Francophone Migrant Incursion Program

The Santa Maria Languages Department had the pleasure of hosting Judith Nyamuli, the Schools Engagement Coordinator for Catholic Mission Perth last week. Year 12 French students from Santa Maria College, Kennedy Baptist College, Kingsway Baptist College and Wesley College had the opportunity to attend Judith’s workshop where she shared her personal story as a migrant from the Congo, as well as exploring  accounts of French-speaking migrants, their reasons for migration, and their experiences of participating in a new community.

We asked Judith if she would share some of her story.

I am originally from the Democratic Republic of the Congo (DRC). I arrived in Australia in October 2003, along with my older sister’s family as she and her husband were my primary carers. Like many Congolese, we forcibly left our country due to the ongoing political conflict now known as Africa’s first world war.

My brother-in-law had a very good job as a vet and our living situation was stable. I was attending a good school, but given the situation of the country, I guess it wasn’t enough for the sustainable, safe future parents want for their children.

Our first destination was Mozambique and I lived there for three years. I then had to learn and adjust to a new culture and language (Portuguese) on top of the four languages I already spoke, to study and of course to survive.

We arrived in Australia in October 2003, welcomed by a family member, a few members of the Congolese Community of WA, some very friendly Australian families and of course loads of flies!

I had a very weird feeling, an overwhelming mixed feeling of joy, confusion and I felt altogether lost. I then had to learn a sixth language, adjust to a new culture, make new friends and basically start again from scratch.

In Australia, I felt more of an outsider and realised that Perth was even further from home than Mozambique. It was especially bad when I thought of the family and friends I had left in DRC and the uncertainty of their safety; this was quite devastating.

Learning English, I began a Cert II Spoken and Written English and completed a Cert IV at TAFE. After that, I did a few different short courses, then started working. I have now graduated from Murdoch University with a double major in International Aid & Development and Community Development.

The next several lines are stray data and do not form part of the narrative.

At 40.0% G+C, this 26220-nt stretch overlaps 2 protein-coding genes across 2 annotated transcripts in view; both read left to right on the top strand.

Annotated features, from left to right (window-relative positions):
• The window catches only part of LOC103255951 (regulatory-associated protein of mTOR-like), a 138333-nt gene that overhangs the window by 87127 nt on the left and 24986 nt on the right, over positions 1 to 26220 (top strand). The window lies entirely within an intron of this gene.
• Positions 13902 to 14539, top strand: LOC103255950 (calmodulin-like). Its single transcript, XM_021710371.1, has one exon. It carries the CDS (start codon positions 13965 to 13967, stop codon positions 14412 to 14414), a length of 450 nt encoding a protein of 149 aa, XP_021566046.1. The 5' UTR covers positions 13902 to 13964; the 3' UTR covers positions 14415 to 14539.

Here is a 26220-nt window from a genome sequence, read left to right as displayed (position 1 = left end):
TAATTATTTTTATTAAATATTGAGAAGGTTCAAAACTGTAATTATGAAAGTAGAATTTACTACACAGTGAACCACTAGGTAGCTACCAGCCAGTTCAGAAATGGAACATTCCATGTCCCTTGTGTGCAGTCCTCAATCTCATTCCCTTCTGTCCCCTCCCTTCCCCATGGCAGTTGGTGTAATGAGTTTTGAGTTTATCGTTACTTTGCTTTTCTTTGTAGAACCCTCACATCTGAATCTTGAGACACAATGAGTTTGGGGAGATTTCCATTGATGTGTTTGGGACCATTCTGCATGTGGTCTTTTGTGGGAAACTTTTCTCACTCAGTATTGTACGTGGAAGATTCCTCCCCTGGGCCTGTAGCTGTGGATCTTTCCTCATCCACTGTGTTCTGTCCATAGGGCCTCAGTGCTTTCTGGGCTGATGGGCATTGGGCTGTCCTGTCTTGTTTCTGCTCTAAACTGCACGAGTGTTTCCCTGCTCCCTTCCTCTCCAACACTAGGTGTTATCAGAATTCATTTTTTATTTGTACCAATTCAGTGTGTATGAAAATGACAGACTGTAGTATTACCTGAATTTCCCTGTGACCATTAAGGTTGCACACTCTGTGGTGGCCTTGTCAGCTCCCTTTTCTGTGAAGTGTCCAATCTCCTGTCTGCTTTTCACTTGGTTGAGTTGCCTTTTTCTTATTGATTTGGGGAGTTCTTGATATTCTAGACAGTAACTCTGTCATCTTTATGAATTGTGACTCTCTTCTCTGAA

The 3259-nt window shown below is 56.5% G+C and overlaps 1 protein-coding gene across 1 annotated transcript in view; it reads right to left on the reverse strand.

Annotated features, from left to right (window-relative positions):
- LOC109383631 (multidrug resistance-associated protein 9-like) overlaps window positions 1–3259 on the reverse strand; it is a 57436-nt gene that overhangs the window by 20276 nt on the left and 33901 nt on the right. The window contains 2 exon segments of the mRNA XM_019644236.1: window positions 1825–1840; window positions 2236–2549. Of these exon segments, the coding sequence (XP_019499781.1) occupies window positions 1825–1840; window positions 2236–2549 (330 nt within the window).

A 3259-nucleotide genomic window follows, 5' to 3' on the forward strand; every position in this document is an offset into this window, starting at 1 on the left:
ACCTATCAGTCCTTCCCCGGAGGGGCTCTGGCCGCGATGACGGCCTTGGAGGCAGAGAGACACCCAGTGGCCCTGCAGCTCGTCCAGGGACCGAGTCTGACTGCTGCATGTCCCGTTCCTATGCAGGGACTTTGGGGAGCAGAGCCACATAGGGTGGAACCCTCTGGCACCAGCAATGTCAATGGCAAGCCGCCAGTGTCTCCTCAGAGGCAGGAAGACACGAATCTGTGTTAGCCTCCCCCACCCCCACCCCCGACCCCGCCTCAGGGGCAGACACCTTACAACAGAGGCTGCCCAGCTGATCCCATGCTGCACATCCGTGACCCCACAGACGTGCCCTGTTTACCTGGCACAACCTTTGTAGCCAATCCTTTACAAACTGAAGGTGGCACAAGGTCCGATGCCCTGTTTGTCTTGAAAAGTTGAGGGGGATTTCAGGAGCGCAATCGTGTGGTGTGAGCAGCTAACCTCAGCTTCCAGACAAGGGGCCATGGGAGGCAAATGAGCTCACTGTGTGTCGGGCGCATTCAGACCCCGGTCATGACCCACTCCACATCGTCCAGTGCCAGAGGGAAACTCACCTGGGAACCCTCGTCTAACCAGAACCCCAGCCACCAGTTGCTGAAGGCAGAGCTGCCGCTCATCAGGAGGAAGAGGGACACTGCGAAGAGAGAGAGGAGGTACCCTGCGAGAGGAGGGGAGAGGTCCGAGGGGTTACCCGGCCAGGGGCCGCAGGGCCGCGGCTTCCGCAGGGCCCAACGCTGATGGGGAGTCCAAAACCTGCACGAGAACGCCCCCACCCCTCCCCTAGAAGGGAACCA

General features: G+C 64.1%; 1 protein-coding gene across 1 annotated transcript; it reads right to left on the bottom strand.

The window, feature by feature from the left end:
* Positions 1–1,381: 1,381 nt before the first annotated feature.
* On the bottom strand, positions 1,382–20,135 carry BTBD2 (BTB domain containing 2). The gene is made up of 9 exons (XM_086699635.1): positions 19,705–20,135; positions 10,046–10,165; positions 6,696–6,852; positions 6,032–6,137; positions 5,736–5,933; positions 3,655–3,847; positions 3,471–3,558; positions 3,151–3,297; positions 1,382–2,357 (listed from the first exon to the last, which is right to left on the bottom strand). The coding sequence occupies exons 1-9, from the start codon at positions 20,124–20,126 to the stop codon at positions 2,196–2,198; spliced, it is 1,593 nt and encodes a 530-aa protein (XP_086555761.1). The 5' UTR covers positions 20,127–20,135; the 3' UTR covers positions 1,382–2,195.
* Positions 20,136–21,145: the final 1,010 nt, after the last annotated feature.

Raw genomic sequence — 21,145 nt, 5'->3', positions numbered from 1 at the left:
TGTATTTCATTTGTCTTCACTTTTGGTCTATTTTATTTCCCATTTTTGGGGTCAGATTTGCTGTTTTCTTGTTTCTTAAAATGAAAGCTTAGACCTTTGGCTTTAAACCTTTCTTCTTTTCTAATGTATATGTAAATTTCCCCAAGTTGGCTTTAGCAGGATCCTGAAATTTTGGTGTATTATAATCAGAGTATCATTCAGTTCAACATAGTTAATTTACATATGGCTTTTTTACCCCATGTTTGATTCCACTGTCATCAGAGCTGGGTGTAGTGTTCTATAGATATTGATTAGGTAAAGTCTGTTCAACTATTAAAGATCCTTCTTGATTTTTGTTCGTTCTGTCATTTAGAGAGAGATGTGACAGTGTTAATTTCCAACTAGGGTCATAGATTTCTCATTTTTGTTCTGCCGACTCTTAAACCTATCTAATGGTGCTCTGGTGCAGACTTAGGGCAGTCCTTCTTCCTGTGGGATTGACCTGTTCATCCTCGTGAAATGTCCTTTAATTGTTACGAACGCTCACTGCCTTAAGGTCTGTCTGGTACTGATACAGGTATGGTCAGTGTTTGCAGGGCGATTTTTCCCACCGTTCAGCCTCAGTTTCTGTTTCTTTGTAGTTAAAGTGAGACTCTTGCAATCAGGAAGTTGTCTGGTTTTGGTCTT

Australia welcomed me with open arms and has become home where I’m now raising two young boys. I’m grateful to be an Aussie/Congolese, an active member of the community and to have the opportunities I have.

I had the privilege of briefly sharing my story with Santa Maria students, but while I reflected on my story and stories of other people there are important take-a-ways I highlighted such as:

  • the importance of knowing and understanding that all migrants have different reasons as to why they’ve left their countries,
  • behind every migrant, there is a story often untold and some stories are more tragic than others.
  • The idea that migrants make a choice to migrate to a country isn’t always accurate. Referring to my personal story yes, we travelled safely but there weren’t many options for us to choose from. We needed safety and for many reasons, Australia was our only option.

We are called to be God’s mission here on earth, and the initiative to tell my story is my way of reaching out and being the voice of those suffering and those whose stories or voices aren’t heard.  The funds raised through this work goes to support vulnerable childrens’ projects in some Francophone developing countries that Catholic Mission supports.

Here are some reflections of the afternoon from French students:

We thought that Judith’s presentation on her immigration to Mozambique and then Australia from the Republic of Congo was very moving and insightful into the case of immigrants in the world and the ordeals they experience. Jordyn Shepherd and Ella Mills

“When Judith arrived, Australia was not as diverse as it is now, and she had to overcome hardships despite having fled the horrors of Congo. We learnt a lot from this presentation about immigration and how everyone has their own story and suffers in different ways, it was especially valuable to hear it in French”. Lily Wright and Sophie Daniels

“Despite feeling isolated and traumatised when she arrived in Australia, Judith shared with us how she still feels lucky compared to many still in the Congo. She informed us that she wants to go back to the Congo, and be a mother to many of the children living in poverty as she believes that everyone deserves to be loved”! Amelia Hetman and Rebecca Perse

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